Gender and the Body
This course will examine key issues around the gendered body. We will start from the grounding feminist tenet that gender is a social construction, and then explore various feminist theories and commentaries about how that shapes our understandings of various bodies. We will consider how different bodies are positioned in power dynamics of race, class, gender, sexual identity, and national location. That is, we will examine how we learn particular relations between bodies and how those relations are experienced. This course will foreground the relationship between gender and power, the body and identity. We will therefore look at how women in particular are denied or are able to claim authority over their bodies. We will read both creative and critical Women's Studies work to address issues such as:
- The Body and Our Sense of Identity
- The process of Gendered Socialization
- Beauty and Body Image
- Constructions of Masculinity and Femininity
- The Body and Sexual Identity
- LGBT Issues, Bodies, and Gender Performance
- How Bodies are Racialized
- Representation of the Body in Popular Culture
- The Medicalization of the Body
- Eating Disorders
- Feminist Disability Theory
- Reshaping and Altering the Body
- Body Modification Rituals
- Embodied Experiences
- Reclaiming the Power over our Bodies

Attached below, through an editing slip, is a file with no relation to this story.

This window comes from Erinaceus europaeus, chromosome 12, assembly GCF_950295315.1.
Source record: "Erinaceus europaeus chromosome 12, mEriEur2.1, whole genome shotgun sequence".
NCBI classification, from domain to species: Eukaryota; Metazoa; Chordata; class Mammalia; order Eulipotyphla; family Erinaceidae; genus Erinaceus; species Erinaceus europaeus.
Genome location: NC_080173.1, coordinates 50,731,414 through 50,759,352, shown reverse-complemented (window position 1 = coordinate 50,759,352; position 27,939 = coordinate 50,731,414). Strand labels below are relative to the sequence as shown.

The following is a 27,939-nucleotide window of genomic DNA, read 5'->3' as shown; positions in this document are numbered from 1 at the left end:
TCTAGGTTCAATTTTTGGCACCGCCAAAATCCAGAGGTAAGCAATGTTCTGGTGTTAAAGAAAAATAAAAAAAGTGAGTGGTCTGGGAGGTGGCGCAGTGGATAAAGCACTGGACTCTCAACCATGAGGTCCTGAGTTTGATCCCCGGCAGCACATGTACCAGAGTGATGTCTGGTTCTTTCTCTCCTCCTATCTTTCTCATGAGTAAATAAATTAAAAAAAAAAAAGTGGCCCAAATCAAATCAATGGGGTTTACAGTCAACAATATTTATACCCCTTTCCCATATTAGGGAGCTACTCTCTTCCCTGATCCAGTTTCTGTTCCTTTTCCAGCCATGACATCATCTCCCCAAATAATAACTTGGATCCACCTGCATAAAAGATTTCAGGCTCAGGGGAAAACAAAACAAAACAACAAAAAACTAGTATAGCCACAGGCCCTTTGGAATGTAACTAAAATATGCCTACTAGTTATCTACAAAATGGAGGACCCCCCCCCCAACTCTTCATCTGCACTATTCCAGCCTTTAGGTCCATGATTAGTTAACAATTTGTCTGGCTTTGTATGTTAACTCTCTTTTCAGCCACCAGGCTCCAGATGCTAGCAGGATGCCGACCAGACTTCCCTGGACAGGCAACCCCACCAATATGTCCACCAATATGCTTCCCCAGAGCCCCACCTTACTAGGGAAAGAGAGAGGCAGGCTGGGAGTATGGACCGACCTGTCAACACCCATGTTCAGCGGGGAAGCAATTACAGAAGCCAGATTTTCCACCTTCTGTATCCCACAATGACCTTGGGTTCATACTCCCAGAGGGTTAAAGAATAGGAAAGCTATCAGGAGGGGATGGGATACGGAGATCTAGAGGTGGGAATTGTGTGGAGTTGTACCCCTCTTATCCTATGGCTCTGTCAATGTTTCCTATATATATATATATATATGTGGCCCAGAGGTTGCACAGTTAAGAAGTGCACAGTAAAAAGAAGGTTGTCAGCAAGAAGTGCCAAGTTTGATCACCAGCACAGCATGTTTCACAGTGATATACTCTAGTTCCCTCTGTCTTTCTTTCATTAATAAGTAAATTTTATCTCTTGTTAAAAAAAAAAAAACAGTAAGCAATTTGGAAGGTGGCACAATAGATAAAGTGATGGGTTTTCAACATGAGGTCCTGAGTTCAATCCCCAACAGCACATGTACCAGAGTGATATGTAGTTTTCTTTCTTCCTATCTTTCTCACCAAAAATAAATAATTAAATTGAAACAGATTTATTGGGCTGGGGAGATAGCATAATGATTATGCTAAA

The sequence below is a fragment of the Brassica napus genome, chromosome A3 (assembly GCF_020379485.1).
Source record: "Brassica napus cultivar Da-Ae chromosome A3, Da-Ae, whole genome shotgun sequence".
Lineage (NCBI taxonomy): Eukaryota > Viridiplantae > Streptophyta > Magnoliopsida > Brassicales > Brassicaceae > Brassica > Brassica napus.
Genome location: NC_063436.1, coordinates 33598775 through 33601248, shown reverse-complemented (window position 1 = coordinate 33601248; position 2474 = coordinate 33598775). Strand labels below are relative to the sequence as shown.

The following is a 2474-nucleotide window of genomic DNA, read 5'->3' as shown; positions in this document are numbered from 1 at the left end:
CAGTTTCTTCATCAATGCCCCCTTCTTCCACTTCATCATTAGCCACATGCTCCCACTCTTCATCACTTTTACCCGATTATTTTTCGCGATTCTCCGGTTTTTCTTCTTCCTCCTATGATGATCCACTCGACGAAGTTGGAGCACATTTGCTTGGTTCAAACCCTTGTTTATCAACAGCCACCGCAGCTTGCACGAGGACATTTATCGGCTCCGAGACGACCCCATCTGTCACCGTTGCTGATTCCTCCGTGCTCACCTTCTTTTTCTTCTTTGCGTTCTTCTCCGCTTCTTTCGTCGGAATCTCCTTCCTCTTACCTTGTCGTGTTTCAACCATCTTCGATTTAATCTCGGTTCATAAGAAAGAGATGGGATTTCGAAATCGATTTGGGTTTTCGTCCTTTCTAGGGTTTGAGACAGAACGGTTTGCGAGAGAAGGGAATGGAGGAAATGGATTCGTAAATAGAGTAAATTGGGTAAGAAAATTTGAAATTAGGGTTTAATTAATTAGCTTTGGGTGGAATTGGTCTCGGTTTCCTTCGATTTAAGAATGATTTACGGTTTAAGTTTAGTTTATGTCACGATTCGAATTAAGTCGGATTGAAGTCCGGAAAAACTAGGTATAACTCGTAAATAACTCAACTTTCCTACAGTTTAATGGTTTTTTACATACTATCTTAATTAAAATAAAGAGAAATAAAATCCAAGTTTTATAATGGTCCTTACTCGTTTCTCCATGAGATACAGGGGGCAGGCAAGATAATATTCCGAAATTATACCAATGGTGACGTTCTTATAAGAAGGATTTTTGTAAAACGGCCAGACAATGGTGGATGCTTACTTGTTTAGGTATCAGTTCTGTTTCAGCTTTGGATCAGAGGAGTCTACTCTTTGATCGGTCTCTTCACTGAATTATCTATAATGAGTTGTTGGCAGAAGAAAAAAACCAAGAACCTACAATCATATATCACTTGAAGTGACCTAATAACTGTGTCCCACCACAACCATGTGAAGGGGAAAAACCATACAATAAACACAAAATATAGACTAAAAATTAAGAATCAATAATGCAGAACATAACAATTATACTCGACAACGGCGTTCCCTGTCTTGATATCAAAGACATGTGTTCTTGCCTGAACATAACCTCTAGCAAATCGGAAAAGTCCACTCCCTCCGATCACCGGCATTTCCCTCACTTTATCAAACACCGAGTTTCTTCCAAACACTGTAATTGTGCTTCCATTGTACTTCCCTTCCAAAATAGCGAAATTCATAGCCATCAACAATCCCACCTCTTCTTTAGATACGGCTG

The course will disrupt the mind/body split to instead explore how our understandings of our bodies and those of others affect us physically, psychologically, and emotionally. Students will develop their abilities to critically analyze theories about the body and strengthen their sense of their own relationship to their own body. To that end, we will combine intellectual discussions of the issues listed above with creative activities designed to enhance our sense of embodiment, including journal exercises on the five senses and reflections on their experiences doing everyday activities, such as exercising or eating. As students become mindful of their own senses of embodiment, they will also learn how to connect them to the feminist course content. They will thus learn how to apply the issues to their everyday life. The class will conclude with a collaborative activity in which students work collectively to contribute something to the campus community about the issues we have discussed, thus working toward social change. We will also leave students with some feminist strategies for sustaining and empowering and healthy relationship with one's body in the future.